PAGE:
2017 Career Inductees (Living)


Gary Beaty

Best known for his 24 years at WSM-AM/FM in Nashville, Beaty started his career at WCLC in his native Jamestown. He also worked at WBIR and WKGN in Knoxville, as well as WGNS and WMTS in Murfreesboro, WBSR in Pensacola, Florida and WAAY in Huntsville, Alabama. He was co-host of Video PM on TNN, as well as the fill-in host for Nashville Now. His voice has been heard nationally as announcer for The Academy of Country Music Awards, The Dove Awards, The TNN-Music City News Awards and The CMA Awards. He was a founding member of the Tennessee Radio Hall of Fame and is the group’s immediate past-president.


Dave Brown

A native of Trenton, Brown started his career at WKBJ in Milan, and also worked at WIRJ in Humboldt and WHBQ in Memphis before becoming co-host of Studio Wrestling at WHBQ-TV for 25 years. It’s still popular on YouTube. He hosted the Dialing for Dollars Movie, was a staff announcer and audio engineer and was audio engineer on the first-ever Bill Dance Fishing Show. He became a weathercaster in 1973, and for 37 years, was Chief Meteorologist for WMC-TV5. Brown is also well-known for his dedicated work as an advocate against drunk driving, which began following the loss of three members of his family in an alcohol-related crash in 1997.


Elinor “Lin” Folk

A veteran of World War II, Folk enlisted in the WAVES, and was one of the first female soldiers to serve at the Pensacola Naval Air Station. After the war, she became a children's storyteller for the Nashville Public Library, and appeared in that role on WPLN in Nashville the day it went on the air: December 17, 1962. She continued at the station as host, storyteller, producer, interviewer and narrator, and was named FM Broadcaster of the Year by American Women in Radio and Television in 1972. She later produced hundreds 5-minute vignettes of Tennessee Kaleidoscope, a state-wide syndicated radio feature, and served as both producer and host. She also worked in volunteer positions to serve Nashville.  Says Folk: “I was happily telling stories on the radio when Alvin Bolt, WPLN’s station manager, came to me and said, 'Lin, I don’t want to hear any more stories out of you --- MOVE ON, move on ---' and so I moved on.  I learned all I could about all the facets of broadcasting by actually doing it. I learned interviewing, questioning, narrating, editing and all that went with it: like putting tape together backwards, losing valuable sections of tape and, most embarrassingly, playing the side of the reel that had the out-takes instead of the good takes.  All of that was hard but the best way to learn. Many of my features were used by Voice of America in European countries and by Vanderbilt and its department of War and Society on a regular basis and later by NPR after it became a broadcaster. On the side, I did storytelling workshops in Chicago and Washington D.C.”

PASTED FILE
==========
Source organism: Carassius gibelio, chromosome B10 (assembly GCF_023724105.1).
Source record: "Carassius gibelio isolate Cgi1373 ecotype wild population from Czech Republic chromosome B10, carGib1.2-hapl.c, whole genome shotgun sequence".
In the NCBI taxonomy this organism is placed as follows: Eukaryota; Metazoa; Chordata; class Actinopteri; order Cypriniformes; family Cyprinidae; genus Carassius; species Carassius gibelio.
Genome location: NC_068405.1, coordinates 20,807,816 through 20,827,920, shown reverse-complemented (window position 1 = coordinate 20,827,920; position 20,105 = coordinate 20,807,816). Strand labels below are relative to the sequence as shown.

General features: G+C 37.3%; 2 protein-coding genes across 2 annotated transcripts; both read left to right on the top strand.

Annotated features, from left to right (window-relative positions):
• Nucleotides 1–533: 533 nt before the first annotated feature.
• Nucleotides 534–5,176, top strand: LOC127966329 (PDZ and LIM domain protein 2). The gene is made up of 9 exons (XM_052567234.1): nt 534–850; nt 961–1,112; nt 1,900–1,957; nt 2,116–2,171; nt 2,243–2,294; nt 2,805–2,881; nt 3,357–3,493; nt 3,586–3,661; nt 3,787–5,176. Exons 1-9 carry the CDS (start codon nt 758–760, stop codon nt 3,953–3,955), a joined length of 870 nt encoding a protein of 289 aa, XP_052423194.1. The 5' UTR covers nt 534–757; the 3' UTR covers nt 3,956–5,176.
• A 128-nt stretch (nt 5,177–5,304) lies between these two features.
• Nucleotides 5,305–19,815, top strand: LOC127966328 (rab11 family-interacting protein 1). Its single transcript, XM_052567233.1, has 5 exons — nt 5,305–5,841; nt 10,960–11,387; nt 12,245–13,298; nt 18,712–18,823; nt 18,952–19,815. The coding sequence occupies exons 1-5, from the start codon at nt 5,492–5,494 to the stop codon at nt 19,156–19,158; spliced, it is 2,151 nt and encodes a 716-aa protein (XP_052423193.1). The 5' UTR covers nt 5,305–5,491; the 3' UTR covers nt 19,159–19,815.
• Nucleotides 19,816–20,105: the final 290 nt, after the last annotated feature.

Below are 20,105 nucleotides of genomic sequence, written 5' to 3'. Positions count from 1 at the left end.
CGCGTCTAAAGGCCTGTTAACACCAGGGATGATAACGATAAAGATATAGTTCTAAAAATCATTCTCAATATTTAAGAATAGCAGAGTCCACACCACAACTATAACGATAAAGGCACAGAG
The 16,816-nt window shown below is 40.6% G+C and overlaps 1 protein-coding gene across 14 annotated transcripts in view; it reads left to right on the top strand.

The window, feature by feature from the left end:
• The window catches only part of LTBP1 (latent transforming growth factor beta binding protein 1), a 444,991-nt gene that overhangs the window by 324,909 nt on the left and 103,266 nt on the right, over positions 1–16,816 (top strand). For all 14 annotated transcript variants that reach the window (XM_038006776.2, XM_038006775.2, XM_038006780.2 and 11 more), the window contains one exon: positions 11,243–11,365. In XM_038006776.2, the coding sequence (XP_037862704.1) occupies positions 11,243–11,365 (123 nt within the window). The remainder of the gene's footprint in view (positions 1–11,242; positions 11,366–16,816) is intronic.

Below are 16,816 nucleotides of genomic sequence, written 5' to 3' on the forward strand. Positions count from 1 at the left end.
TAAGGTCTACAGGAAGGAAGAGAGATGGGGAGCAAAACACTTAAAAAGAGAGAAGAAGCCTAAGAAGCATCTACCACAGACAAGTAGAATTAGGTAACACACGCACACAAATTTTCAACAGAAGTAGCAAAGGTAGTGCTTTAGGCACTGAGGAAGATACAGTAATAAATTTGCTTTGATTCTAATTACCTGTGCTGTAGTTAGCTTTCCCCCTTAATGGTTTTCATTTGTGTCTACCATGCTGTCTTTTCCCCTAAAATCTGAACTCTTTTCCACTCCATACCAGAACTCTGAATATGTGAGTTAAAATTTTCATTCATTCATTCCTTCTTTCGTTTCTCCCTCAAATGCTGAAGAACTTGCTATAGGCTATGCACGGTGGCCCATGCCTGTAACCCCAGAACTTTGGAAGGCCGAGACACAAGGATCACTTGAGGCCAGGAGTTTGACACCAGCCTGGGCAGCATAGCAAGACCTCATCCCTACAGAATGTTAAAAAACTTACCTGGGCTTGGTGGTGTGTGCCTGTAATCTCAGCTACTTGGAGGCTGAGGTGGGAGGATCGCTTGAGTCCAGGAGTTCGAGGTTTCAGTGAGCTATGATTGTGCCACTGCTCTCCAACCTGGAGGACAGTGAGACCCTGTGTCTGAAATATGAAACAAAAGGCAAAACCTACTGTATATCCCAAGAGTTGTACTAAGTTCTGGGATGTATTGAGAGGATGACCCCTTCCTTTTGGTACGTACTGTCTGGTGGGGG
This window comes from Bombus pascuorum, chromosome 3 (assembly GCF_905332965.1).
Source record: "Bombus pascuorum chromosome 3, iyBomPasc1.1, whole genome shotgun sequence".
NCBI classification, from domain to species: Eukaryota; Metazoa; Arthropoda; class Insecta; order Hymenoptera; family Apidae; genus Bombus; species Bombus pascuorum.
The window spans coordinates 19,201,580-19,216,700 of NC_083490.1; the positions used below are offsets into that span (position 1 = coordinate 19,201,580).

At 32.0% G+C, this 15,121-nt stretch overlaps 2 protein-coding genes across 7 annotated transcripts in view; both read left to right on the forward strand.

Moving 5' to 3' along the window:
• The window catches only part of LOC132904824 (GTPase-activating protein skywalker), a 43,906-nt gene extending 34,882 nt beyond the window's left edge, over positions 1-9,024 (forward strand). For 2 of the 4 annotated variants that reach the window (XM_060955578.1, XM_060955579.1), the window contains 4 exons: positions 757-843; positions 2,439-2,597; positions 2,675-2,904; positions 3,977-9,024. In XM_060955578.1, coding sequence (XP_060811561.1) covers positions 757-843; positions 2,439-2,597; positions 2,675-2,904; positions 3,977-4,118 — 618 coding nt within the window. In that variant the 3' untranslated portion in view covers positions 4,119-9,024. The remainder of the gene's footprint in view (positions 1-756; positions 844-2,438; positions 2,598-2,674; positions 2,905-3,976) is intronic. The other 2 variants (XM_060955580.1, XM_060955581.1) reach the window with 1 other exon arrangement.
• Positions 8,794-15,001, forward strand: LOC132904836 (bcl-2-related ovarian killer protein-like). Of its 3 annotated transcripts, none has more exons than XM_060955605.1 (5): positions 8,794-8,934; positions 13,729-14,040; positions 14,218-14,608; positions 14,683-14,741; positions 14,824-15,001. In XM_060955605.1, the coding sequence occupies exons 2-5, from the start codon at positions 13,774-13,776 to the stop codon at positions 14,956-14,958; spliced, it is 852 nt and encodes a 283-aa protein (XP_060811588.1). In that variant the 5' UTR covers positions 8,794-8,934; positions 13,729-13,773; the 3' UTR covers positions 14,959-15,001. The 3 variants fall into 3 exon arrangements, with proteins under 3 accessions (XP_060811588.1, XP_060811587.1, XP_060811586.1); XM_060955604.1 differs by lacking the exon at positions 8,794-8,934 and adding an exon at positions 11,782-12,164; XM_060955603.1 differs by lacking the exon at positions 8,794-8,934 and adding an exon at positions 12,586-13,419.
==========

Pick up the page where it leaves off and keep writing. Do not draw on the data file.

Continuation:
Eddie Fritts

This Union City native is best known for his 24 years of service to broadcasters as President of the National Association of Broadcasters. Fritts began his career at WENK in Union City as a disc jockey and salesman. He later founded the Fritts Broadcasting Group with the purchase of WNLA in Indianola, Mississippi. The group grew to include four more AMs and five FMs in four states. Fritts was the 2011 recipient of the highest honor in broadcasting, NAB’s Distinguished Service Award. The Broadcasters Foundation of America presented him with the 2016 Excellence in Broadcasting Award this year. He has received numerous other accolades for his service.

 

Herb Howard

Howard’s first job in radio was as an announcer at WJHL in his hometown of Johnson City. By the time he was a college senior, he was full-time manager of the station. But it was only the start. After earning his B.S. and M.S., he became a faculty member at the University of Tennessee in 1959. Over the next 40 years, as the school grew, he is estimated to have taught 6,000 undergrad students, 900 masters degree students and 250 doctoral students. He also was recognized countless times for his work. But the greatest testament to his career are his students, who now work in colleges, newsrooms and other broadcast positions all over the world.



Jim Reynolds

Since 1980, Jim Reynolds has worked at WGOW in Chattanooga. He is the voice of University of Tennessee/Chattanooga athletics, broadcasting both home and road games for the school. Estimates indicate he has broadcast almost 400 football games for the school, and more than 1,100 basketball games. Reynolds is a member of the UTC Hall of Fame and the Greater Chattanooga Sports Hall of Fame. Additionally, for almost 30 years, he has donated his time and talents to announcing the Area 4 Special Olympics Track & Field Meet held each May.









Copyright: The Tennessee Radio Hall Of Fame.  Founded by John Long.  Organized by Lee Dorman.